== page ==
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New financial protections in place after fraud, Saskatoon city committee hears 

Jorgenson says the city's financial protections "are much more resilient" after investigations into the city being defrauded $1.04 million.
Jorgenson says the city's financial protections "are much more resilient" after investigations into the city being defrauded $1.04 million. Nathaniel Dove / Global News

Saskatoon City manager Jeff Jorgenson says new financial protections will make the city much more resilient after it was defrauded of over $1 million in August.

Jorgenson spoke to the governance and priorities committee Monday afternoon at city hall as he presented administration’s report about the fraud. It found a lack of procedure and guidelines caused the city to be defrauded.

He said new financial controls “surpass industry standards” but did not say much else about them during the portion of the meeting that was open to the public.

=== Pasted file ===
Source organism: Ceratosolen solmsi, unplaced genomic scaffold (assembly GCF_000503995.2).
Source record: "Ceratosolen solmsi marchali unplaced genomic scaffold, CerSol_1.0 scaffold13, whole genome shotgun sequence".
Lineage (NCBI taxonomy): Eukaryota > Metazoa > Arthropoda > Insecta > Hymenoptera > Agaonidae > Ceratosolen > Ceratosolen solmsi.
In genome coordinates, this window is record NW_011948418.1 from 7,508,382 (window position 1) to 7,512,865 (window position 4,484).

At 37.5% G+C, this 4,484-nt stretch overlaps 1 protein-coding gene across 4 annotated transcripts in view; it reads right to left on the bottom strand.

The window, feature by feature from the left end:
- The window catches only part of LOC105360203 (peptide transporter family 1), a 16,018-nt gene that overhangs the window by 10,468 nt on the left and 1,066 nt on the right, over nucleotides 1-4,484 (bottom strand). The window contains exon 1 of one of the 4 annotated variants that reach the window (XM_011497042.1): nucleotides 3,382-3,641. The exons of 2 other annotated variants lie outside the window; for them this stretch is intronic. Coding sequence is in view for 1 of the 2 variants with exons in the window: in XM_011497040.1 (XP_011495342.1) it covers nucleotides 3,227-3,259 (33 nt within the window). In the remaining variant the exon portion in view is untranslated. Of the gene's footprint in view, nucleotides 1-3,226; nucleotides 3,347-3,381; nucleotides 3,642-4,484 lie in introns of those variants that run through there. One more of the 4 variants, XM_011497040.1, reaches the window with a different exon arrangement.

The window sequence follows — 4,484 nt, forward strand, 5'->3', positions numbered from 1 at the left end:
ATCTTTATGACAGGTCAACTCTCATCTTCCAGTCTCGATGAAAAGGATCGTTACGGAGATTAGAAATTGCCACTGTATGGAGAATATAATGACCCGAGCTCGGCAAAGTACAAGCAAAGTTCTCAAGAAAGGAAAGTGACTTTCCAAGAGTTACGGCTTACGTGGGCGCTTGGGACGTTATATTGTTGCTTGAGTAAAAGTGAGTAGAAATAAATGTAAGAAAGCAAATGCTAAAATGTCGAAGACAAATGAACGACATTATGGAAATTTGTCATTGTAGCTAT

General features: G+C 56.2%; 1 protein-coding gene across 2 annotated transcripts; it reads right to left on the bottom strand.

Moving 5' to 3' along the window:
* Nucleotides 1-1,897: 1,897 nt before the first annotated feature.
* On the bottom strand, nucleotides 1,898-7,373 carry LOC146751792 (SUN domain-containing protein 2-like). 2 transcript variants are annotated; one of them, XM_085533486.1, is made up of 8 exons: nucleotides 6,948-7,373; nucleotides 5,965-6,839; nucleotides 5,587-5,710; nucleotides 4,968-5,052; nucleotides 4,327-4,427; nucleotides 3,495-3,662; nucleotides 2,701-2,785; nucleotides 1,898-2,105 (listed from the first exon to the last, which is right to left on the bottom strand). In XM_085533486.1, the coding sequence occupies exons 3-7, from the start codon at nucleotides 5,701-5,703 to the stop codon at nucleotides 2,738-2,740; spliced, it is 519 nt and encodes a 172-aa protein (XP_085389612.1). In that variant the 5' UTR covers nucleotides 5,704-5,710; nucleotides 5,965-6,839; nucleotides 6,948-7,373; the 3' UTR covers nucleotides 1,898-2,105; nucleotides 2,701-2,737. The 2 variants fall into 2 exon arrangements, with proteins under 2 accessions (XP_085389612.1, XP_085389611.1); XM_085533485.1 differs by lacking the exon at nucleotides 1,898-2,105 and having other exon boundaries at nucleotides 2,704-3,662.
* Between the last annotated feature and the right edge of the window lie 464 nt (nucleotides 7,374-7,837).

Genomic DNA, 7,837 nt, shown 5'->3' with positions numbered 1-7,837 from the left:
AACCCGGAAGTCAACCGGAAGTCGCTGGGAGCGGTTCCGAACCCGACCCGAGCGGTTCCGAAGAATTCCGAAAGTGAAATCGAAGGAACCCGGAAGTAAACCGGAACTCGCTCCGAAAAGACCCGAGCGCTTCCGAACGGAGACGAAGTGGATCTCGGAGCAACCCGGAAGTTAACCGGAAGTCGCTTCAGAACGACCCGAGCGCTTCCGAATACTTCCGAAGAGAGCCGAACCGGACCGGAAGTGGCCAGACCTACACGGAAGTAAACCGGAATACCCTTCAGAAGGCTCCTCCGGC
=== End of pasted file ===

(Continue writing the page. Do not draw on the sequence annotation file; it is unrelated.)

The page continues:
READ MORE: Saskatoon city hall suffered $1M fraud due to procedural failure: report

“To get into any more detail about the exact nature of the controls wouldn’t be responsible,” he said afterwards. “You wouldn’t want to talk about those particulars because it would give too much information to the people who might be trying to defraud you.”

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On Aug. 12, city officials realized they had transferred $1.04 million into the account of someone impersonating the chief financial officer (CFO) of Allan Construction. The impersonator stole the CFO’s identity and then asked the city administration for payment with altered banking information. The funds were sent to a different account.

“The real question I think is ‘why weren’t there controls in place to mitigate or to stop that from happening?’” Jorgenson said.

Allan Construction is the contractor for the rehabilitation of the Sid Buckwold Bridge.

READ MORE: Saskatoon recovers remaining money fraudulently obtained from the city

The committee heard that legal costs connected to recovering the money are estimated to be nearly $100,000. How the fees will be paid has yet to be determined.

“We’ll have to talk with our [chief financial officer] about that. It’ll have to come from a reserve or a project somewhere,” Jorgenson said.

All of the money has been located and frozen in about a dozen accounts. A judge has ordered the money be returned to the city and those who own the accounts have until Dec. 23 to appeal the decision.

Jorgenson said he doesn’t expect the courts to uphold any appeal.

The court previously awarded the city $25,000 for court costs.